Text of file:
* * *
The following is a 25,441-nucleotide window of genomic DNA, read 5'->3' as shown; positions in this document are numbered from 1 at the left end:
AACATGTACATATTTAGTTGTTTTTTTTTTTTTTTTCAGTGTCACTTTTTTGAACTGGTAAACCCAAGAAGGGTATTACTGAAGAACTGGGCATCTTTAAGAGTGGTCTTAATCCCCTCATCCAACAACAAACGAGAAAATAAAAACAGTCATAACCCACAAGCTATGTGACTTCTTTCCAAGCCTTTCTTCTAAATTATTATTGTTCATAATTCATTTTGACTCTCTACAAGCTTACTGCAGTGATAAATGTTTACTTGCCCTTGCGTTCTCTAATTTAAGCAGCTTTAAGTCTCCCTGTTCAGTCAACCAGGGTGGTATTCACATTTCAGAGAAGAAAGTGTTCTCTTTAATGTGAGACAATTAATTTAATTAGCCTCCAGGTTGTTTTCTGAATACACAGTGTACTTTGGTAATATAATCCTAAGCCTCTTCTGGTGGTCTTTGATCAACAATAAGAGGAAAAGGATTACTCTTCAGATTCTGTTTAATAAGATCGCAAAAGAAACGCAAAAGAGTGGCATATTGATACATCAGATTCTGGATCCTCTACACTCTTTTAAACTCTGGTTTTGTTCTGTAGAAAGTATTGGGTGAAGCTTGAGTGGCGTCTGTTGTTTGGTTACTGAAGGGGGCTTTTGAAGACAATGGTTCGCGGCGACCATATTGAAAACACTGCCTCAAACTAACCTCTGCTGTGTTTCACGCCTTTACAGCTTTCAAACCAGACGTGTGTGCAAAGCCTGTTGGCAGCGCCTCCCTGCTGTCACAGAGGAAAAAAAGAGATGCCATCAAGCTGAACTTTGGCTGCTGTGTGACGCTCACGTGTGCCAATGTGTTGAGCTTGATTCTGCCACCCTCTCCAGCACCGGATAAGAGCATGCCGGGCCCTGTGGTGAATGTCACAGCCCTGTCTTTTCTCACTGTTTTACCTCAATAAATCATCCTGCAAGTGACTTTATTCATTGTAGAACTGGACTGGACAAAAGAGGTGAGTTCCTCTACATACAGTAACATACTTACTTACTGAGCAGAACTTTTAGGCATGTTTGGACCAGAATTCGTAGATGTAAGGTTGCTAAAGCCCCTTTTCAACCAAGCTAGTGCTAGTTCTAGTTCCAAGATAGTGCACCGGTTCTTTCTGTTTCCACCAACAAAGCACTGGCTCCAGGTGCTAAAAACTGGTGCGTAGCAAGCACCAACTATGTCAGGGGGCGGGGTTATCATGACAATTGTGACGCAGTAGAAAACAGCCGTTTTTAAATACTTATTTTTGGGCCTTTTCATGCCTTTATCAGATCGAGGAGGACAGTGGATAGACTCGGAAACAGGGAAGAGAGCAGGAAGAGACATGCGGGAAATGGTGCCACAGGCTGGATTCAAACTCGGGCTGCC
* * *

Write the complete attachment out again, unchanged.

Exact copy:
The following is a 25,441-nucleotide window of genomic DNA, read 5'->3' as shown; positions in this document are numbered from 1 at the left end:
AACATGTACATATTTAGTTGTTTTTTTTTTTTTTTTCAGTGTCACTTTTTTGAACTGGTAAACCCAAGAAGGGTATTACTGAAGAACTGGGCATCTTTAAGAGTGGTCTTAATCCCCTCATCCAACAACAAACGAGAAAATAAAAACAGTCATAACCCACAAGCTATGTGACTTCTTTCCAAGCCTTTCTTCTAAATTATTATTGTTCATAATTCATTTTGACTCTCTACAAGCTTACTGCAGTGATAAATGTTTACTTGCCCTTGCGTTCTCTAATTTAAGCAGCTTTAAGTCTCCCTGTTCAGTCAACCAGGGTGGTATTCACATTTCAGAGAAGAAAGTGTTCTCTTTAATGTGAGACAATTAATTTAATTAGCCTCCAGGTTGTTTTCTGAATACACAGTGTACTTTGGTAATATAATCCTAAGCCTCTTCTGGTGGTCTTTGATCAACAATAAGAGGAAAAGGATTACTCTTCAGATTCTGTTTAATAAGATCGCAAAAGAAACGCAAAAGAGTGGCATATTGATACATCAGATTCTGGATCCTCTACACTCTTTTAAACTCTGGTTTTGTTCTGTAGAAAGTATTGGGTGAAGCTTGAGTGGCGTCTGTTGTTTGGTTACTGAAGGGGGCTTTTGAAGACAATGGTTCGCGGCGACCATATTGAAAACACTGCCTCAAACTAACCTCTGCTGTGTTTCACGCCTTTACAGCTTTCAAACCAGACGTGTGTGCAAAGCCTGTTGGCAGCGCCTCCCTGCTGTCACAGAGGAAAAAAAGAGATGCCATCAAGCTGAACTTTGGCTGCTGTGTGACGCTCACGTGTGCCAATGTGTTGAGCTTGATTCTGCCACCCTCTCCAGCACCGGATAAGAGCATGCCGGGCCCTGTGGTGAATGTCACAGCCCTGTCTTTTCTCACTGTTTTACCTCAATAAATCATCCTGCAAGTGACTTTATTCATTGTAGAACTGGACTGGACAAAAGAGGTGAGTTCCTCTACATACAGTAACATACTTACTTACTGAGCAGAACTTTTAGGCATGTTTGGACCAGAATTCGTAGATGTAAGGTTGCTAAAGCCCCTTTTCAACCAAGCTAGTGCTAGTTCTAGTTCCAAGATAGTGCACCGGTTCTTTCTGTTTCCACCAACAAAGCACTGGCTCCAGGTGCTAAAAACTGGTGCGTAGCAAGCACCAACTATGTCAGGGGGCGGGGTTATCATGACAATTGTGACGCAGTAGAAAACAGCCGTTTTTAAATACTTATTTTTGGGCCTTTTCATGCCTTTATCAGATCGAGGAGGACAGTGGATAGACTCGGAAACAGGGAAGAGAGCAGGAAGAGACATGCGGGAAATGGTGCCACAGGCTGGATTCAAACTCGGGCTGCC